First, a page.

When Harrine Freeman started Look Up, Lift Up (LULU), she envisioned an organization that would serve as a resource hub for those who face barriers and needed a lifeline in order to sustain, especially in the middle of a public health crisis. From working multiple jobs for little money to experiencing job loss, Harrine knows first-hand what it’s like to be impacted by financial constraints. She knows what it is like to consider bankruptcy as an option for financial relief. She is also familiar with resiliency and it is her passion and empathy for others experiencing social and economic challenges that prompted her to launch LULU in 2020.
In an effort to mitigate the spread of COVID-19, the DC Metropolitan Area shifted into quarantine mode. Immediately, Harrine decided to organize her volunteer efforts into a non-profit. At the height of the public health crisis, LULU provided PPE protection kits to the homeless population in Washington, DC. Additionally, as students in the DC area shifted to virtual learning, LULU provided laptops to two local DC area schools as a way to support students who lack resources and access to digital learning.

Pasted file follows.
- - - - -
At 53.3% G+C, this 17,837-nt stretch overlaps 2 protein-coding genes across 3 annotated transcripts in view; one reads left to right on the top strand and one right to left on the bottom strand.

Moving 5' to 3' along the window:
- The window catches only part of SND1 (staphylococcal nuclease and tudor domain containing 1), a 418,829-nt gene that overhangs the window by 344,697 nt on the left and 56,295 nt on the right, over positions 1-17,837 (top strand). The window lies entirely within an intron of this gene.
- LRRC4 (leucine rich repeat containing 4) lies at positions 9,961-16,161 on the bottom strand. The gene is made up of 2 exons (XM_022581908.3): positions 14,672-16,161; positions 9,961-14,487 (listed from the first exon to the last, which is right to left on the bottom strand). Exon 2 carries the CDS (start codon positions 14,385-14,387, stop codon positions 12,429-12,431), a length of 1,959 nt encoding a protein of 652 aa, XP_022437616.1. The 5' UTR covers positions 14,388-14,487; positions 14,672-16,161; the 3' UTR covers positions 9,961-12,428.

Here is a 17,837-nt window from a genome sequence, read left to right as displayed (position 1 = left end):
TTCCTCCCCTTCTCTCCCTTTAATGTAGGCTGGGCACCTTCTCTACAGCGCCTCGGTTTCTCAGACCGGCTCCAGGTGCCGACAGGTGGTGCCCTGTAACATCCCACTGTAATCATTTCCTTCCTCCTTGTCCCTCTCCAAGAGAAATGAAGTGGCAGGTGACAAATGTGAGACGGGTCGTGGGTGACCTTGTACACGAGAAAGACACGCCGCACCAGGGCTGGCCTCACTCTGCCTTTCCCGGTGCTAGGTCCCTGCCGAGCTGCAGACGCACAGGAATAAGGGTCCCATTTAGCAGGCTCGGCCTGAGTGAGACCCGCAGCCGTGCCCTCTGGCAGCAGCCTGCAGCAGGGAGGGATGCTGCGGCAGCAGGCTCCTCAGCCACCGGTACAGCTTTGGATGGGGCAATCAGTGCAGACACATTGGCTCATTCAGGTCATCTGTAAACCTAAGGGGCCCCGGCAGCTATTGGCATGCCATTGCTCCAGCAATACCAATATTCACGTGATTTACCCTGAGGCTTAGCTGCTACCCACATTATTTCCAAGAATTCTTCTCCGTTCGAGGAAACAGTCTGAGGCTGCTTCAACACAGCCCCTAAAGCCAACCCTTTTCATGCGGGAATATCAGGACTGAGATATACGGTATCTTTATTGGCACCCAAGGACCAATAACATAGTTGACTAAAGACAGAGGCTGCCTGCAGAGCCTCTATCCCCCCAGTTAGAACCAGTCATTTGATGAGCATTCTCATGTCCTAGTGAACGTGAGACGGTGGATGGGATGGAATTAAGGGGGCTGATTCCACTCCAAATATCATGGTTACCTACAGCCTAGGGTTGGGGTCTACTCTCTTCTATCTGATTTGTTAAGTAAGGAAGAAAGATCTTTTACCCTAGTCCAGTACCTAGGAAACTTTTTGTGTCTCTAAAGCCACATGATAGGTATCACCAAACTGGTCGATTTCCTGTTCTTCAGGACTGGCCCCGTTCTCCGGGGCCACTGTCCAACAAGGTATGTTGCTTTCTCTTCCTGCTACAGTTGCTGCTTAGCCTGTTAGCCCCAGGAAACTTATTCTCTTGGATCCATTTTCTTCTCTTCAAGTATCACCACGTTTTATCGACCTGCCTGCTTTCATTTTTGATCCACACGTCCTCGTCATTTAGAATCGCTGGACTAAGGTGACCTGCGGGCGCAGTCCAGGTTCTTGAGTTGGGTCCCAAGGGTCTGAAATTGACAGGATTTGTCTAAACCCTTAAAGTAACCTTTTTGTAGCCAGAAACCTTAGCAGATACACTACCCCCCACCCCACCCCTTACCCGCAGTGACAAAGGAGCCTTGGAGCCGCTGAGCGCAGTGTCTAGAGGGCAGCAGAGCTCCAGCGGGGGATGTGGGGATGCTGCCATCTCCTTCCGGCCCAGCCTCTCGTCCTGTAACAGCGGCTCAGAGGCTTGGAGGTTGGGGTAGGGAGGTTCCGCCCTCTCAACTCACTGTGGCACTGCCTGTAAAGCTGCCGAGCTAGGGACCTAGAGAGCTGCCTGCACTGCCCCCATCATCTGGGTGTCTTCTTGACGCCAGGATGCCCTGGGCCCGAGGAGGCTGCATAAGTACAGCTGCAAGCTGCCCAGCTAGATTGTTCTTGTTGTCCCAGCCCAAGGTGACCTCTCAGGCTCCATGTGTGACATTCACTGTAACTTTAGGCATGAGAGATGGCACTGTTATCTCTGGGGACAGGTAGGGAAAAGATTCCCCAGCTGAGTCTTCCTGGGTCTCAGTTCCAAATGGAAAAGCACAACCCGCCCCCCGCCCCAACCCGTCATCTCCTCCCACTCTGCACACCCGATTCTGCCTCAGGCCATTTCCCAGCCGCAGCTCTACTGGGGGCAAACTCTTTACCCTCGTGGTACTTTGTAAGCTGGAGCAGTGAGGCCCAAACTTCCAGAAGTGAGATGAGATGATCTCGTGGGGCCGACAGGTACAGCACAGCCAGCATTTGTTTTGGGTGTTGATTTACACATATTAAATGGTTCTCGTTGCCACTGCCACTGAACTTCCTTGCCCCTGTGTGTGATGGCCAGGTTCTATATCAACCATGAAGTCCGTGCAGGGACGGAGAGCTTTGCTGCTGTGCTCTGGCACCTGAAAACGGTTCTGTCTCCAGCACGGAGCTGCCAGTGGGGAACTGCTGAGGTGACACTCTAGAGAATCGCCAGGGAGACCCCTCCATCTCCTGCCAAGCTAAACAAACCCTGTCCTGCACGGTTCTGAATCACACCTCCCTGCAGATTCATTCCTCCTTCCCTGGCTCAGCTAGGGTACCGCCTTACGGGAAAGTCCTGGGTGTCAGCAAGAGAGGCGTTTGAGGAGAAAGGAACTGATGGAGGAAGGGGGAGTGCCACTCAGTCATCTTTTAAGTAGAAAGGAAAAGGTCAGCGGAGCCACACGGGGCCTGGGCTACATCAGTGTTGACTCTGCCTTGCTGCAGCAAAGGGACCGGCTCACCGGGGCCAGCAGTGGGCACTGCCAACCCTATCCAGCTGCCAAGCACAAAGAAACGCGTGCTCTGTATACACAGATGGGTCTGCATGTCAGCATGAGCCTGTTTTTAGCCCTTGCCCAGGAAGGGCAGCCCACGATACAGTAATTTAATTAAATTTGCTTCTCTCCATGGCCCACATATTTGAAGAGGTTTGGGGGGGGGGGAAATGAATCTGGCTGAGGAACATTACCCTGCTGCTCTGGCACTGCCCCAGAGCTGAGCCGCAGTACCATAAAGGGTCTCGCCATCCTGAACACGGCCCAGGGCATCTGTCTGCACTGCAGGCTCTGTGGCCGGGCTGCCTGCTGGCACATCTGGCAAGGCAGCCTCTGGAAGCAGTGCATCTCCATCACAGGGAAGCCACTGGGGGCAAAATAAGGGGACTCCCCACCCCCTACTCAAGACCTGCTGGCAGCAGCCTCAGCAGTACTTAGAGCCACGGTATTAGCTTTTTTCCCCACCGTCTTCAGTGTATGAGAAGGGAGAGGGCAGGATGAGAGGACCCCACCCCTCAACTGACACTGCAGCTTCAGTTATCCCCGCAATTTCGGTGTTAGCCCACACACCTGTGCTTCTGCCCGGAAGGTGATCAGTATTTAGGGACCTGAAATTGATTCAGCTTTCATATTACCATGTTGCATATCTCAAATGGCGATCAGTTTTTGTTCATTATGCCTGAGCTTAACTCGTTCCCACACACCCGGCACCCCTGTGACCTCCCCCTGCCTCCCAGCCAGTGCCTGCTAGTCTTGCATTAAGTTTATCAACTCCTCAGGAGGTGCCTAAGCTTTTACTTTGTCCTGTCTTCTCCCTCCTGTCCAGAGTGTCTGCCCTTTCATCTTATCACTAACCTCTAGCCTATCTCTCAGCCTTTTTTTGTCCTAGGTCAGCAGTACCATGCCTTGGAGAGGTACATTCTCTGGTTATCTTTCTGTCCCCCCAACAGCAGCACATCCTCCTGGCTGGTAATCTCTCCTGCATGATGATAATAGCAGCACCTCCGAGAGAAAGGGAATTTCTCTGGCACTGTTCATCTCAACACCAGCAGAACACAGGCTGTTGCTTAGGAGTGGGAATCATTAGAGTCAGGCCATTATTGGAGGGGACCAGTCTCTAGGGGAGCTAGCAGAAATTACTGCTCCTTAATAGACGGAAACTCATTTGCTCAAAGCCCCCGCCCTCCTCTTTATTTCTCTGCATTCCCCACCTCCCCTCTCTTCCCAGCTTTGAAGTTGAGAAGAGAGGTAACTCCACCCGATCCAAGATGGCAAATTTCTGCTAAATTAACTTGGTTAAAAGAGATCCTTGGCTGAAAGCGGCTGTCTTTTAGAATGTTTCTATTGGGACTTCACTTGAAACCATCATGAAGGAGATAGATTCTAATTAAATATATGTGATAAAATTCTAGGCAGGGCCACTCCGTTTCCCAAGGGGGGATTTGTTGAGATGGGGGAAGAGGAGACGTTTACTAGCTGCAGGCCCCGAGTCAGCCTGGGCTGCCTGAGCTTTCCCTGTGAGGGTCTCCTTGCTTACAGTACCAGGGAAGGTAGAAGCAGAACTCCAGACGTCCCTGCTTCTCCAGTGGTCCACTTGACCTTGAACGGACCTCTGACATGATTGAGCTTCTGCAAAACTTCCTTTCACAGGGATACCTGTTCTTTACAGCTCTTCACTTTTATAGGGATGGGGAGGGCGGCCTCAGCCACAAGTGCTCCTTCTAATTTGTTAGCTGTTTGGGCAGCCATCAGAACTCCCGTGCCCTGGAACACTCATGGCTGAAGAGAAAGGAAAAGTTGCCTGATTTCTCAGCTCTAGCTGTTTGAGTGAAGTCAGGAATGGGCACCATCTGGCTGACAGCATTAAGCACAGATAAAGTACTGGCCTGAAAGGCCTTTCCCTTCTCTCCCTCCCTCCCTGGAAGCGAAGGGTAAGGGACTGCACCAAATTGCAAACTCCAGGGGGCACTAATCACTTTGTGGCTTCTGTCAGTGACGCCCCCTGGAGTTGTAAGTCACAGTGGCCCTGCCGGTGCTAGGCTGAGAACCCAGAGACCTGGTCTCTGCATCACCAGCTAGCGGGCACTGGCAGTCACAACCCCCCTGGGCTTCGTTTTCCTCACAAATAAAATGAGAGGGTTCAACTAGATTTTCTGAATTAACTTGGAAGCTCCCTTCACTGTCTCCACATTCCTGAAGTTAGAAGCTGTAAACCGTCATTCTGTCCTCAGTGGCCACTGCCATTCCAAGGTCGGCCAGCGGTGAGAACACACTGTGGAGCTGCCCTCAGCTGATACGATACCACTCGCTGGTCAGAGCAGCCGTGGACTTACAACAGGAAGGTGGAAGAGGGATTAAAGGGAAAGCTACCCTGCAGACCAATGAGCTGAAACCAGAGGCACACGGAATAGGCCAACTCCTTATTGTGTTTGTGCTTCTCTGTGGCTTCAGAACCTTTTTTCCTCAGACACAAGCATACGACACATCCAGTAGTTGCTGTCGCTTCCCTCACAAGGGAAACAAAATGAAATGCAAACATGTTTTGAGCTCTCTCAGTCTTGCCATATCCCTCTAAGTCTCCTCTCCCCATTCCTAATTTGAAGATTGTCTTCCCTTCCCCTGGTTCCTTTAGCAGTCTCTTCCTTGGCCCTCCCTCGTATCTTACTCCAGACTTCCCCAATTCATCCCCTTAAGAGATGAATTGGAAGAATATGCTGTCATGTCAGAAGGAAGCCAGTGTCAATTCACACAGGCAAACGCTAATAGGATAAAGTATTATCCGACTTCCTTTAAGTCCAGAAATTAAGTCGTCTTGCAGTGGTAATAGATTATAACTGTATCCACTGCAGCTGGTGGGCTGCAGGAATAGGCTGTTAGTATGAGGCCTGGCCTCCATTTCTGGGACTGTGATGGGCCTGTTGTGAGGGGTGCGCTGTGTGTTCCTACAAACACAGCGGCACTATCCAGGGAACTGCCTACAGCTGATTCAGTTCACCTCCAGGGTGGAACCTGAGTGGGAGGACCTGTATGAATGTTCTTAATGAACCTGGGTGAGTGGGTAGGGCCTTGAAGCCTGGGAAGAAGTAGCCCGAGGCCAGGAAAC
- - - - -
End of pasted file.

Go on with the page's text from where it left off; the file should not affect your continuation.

Harrine’s spirt of giving and volunteer service was instilled in her as a child as she and her family often lived in survival mode. Despite difficult financial situations, Harrine always found a way to do for others, including her own family. At 15 years old, she found herself paying rent and often times becoming financially responsible for herself. Not eligible for public assistance, Harrine had to figure out where to shop for essential items – including school supplies, toiletries and clothes - and how to comparison shop to stay on budget.
As an adult, she experienced challenges due to job losses, including nearly losing her home to foreclosure. Unemployed for four years, Harrine obtained public assistance in order to receive food benefits and Medicaid. She juggled delinquent bills and sold used CDs to generate some income. Through her job searching, she landed online freelance jobs, which provided enough money for Harrine to cover a majority of her bills.
Armed with a degree in computer science, she made it a priority to obtain the needed certifications in the IT industry. Keeping her skills and credentials up to date proved to be valuable as she regained full-time employment. She has served in many roles within the non-profit field; including, vice president and secretary, Toastmaster; board chair and assistant board chair, Prince Georges County Interagency Technology Committee, and finance committee chair, The Essential Theatre.
As LULU continues to expand under Harrine’s leadership, the organization looks to make a greater impact by providing workforce training and its ongoing support of those who are most vulnerable to systemic barriers. Harrine has made it LULU’s mission to promote economic equality and a fair and inclusive world for low-income youth and adults.
“I know what it feels like to feel like giving up and feeling like there is no way out. There’s always a way out as long as you don’t give up.”
Here you may want to be specific or call out the non-profits you have worked with and in what role.